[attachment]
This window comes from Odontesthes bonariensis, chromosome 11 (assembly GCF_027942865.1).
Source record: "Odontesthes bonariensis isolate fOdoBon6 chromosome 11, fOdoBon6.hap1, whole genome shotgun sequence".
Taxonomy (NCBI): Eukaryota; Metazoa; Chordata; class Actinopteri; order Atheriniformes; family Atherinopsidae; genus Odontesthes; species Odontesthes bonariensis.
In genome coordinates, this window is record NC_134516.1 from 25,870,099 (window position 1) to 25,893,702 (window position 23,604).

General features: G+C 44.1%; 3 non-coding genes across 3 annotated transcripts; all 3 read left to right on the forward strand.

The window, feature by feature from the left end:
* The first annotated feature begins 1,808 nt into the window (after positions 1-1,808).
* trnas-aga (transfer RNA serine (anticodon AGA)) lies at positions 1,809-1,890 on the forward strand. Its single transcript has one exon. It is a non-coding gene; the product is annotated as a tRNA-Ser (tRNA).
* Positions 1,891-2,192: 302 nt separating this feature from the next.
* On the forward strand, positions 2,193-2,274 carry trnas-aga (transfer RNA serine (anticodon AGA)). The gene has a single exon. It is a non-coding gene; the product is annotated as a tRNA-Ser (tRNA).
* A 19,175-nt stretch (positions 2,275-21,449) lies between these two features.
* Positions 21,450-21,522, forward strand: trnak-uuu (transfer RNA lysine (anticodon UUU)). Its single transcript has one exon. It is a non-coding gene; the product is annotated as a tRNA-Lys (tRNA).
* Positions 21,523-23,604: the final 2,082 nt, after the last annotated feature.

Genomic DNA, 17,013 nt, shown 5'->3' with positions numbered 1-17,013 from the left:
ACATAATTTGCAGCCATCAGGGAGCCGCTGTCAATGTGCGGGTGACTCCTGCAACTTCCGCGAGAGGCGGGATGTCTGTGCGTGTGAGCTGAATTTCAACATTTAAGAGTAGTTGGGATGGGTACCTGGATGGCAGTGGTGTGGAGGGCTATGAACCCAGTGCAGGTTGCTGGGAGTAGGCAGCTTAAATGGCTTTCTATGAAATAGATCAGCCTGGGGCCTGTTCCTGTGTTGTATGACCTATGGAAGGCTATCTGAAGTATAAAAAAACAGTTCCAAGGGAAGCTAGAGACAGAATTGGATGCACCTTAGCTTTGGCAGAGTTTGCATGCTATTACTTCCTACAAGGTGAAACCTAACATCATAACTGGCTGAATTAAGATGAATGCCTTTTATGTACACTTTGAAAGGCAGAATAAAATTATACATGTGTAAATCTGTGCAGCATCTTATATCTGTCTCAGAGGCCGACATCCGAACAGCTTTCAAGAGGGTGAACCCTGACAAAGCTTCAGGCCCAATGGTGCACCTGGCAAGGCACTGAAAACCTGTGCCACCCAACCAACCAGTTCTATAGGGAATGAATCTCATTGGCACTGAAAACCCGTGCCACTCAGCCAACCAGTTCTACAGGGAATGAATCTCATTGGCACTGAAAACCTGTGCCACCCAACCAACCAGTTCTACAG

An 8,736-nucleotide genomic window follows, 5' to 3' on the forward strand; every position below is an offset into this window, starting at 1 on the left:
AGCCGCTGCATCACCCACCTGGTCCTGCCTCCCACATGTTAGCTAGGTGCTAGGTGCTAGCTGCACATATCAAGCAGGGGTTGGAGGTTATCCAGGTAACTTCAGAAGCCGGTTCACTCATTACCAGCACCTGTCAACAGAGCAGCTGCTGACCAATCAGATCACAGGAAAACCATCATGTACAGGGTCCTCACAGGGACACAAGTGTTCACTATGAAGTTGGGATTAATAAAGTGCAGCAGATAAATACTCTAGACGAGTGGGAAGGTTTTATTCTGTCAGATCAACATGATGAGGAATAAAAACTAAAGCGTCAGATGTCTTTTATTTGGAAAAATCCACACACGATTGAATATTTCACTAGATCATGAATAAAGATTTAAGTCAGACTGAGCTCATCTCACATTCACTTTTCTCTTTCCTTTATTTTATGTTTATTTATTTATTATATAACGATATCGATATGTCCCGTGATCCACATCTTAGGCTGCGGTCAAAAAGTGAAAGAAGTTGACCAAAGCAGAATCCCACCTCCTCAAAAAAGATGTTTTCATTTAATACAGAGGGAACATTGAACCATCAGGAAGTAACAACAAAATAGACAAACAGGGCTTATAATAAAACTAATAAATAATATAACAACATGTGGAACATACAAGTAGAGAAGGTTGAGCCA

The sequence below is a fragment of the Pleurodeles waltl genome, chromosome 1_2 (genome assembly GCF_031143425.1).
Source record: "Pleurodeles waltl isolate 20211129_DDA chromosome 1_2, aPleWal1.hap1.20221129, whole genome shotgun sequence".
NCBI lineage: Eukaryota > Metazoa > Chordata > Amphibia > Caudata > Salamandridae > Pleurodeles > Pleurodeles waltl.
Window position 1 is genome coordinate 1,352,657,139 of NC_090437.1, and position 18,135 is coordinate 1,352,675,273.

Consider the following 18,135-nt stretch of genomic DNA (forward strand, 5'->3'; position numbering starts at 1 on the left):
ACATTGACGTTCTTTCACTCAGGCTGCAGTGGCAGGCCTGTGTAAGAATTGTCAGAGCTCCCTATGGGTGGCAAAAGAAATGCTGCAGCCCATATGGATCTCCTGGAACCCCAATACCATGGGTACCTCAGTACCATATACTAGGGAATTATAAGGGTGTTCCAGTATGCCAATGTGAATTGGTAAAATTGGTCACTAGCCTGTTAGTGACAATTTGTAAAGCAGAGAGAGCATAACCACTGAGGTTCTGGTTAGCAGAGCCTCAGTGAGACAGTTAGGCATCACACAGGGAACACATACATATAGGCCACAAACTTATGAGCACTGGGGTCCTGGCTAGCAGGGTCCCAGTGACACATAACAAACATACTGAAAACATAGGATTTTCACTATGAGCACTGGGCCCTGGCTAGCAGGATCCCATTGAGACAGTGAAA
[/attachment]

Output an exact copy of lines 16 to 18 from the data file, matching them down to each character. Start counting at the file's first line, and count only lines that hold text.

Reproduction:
An 8,736-nucleotide genomic window follows, 5' to 3' on the forward strand; every position below is an offset into this window, starting at 1 on the left:
AGCCGCTGCATCACCCACCTGGTCCTGCCTCCCACATGTTAGCTAGGTGCTAGGTGCTAGCTGCACATATCAAGCAGGGGTTGGAGGTTATCCAGGTAACTTCAGAAGCCGGTTCACTCATTACCAGCACCTGTCAACAGAGCAGCTGCTGACCAATCAGATCACAGGAAAACCATCATGTACAGGGTCCTCACAGGGACACAAGTGTTCACTATGAAGTTGGGATTAATAAAGTGCAGCAGATAAATACTCTAGACGAGTGGGAAGGTTTTATTCTGTCAGATCAACATGATGAGGAATAAAAACTAAAGCGTCAGATGTCTTTTATTTGGAAAAATCCACACACGATTGAATATTTCACTAGATCATGAATAAAGATTTAAGTCAGACTGAGCTCATCTCACATTCACTTTTCTCTTTCCTTTATTTTATGTTTATTTATTTATTATATAACGATATCGATATGTCCCGTGATCCACATCTTAGGCTGCGGTCAAAAAGTGAAAGAAGTTGACCAAAGCAGAATCCCACCTCCTCAAAAAAGATGTTTTCATTTAATACAGAGGGAACATTGAACCATCAGGAAGTAACAACAAAATAGACAAACAGGGCTTATAATAAAACTAATAAATAATATAACAACATGTGGAACATACAAGTAGAGAAGGTTGAGCCA

The sequence below is a fragment of the Pleurodeles waltl genome, chromosome 1_2 (genome assembly GCF_031143425.1).